Vienna, December 14 – Even more than the modernization of the economy, the Russian Federation needs a modernization of nationality policy, one that will promote a common identity for all its citizens because if that does not happen, a leading Russian specialist on ethnic issues says, “Russia has no future.”
In a comment published in “Gazeta.ru” today, Sergey Markedonov, one of Russia’s most thoughtful commentators on ethnic conflicts, says that Moscow officials must stop thinking of nationality policy as a matter of folklore and ethnography and realize that it is about the fate of the country as a whole (www.gazeta.ru/comments/2010/12/13_x_3463345.shtml).
Indeed, Markedonov begins, as the recent clashes in the Manezh and around the Russian Federation, show, “there is no other path for the struggle with xenophobia,. Ethnic criminality, closed migrant communities and pogroms besides the formation of a single non-ethnic Russian political-civil nation.”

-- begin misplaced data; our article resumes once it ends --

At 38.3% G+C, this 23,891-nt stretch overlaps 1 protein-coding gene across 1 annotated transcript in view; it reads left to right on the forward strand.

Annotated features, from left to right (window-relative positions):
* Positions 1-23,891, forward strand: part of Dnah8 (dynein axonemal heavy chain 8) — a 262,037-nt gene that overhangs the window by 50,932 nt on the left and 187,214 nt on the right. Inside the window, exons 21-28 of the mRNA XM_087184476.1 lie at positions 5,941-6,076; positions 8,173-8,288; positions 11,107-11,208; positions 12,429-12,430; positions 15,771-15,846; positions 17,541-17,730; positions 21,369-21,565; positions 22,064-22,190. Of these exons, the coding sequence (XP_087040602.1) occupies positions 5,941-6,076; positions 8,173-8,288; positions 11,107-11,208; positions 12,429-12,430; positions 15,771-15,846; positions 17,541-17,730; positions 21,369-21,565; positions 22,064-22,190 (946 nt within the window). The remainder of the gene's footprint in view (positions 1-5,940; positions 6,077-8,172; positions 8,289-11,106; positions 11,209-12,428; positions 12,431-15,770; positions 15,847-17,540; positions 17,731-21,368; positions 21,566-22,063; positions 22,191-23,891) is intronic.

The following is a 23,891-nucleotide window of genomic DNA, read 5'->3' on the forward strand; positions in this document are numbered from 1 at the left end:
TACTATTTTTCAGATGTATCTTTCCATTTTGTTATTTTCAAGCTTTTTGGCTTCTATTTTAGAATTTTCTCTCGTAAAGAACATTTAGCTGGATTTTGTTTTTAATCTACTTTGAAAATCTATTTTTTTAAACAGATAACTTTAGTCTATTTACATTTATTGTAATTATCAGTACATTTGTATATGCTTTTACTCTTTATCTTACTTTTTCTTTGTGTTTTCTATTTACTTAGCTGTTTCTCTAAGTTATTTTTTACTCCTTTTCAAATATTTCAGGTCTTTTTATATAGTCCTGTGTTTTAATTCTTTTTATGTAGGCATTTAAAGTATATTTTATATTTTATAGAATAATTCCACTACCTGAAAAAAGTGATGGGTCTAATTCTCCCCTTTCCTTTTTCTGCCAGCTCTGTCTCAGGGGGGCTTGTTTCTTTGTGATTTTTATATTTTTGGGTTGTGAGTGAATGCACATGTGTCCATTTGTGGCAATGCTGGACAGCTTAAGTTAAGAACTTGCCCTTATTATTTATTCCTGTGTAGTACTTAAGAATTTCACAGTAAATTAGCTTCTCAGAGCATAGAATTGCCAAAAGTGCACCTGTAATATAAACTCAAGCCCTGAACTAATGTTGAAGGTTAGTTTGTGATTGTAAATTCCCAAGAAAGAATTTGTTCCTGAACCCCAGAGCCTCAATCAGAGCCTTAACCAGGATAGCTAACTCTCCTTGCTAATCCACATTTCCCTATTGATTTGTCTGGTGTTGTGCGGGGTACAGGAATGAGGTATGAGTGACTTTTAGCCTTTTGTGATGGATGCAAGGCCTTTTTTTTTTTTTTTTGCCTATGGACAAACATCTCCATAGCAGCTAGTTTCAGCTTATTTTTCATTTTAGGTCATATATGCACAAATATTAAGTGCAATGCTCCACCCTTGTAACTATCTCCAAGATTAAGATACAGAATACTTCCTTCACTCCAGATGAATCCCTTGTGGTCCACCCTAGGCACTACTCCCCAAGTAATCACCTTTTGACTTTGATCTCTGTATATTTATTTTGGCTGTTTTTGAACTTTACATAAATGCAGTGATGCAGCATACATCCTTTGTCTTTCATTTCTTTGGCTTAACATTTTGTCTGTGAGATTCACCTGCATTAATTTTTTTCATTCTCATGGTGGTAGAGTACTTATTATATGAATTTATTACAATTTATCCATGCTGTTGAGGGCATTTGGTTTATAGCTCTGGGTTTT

And “if one turns aside from extreme assessments [of the last few days] 0beginning with alarmist declarations about the approaching collapse of Russian and ending with calls for the introduction [into the Russian Federation] of the norms of apartheid),” several more reasonable and important conclusions can now be drawn.
On the one hand, Markedonov says, each of the clashes in Russia has “its own unique history,” in which many factors are at work. But “the presence on various sides of the barricades of representatives of various ethnic groups forces one to reflect about how much xenophobia, intolerance and hatred can be reduced to everyday problems,” as officials are inclined to do.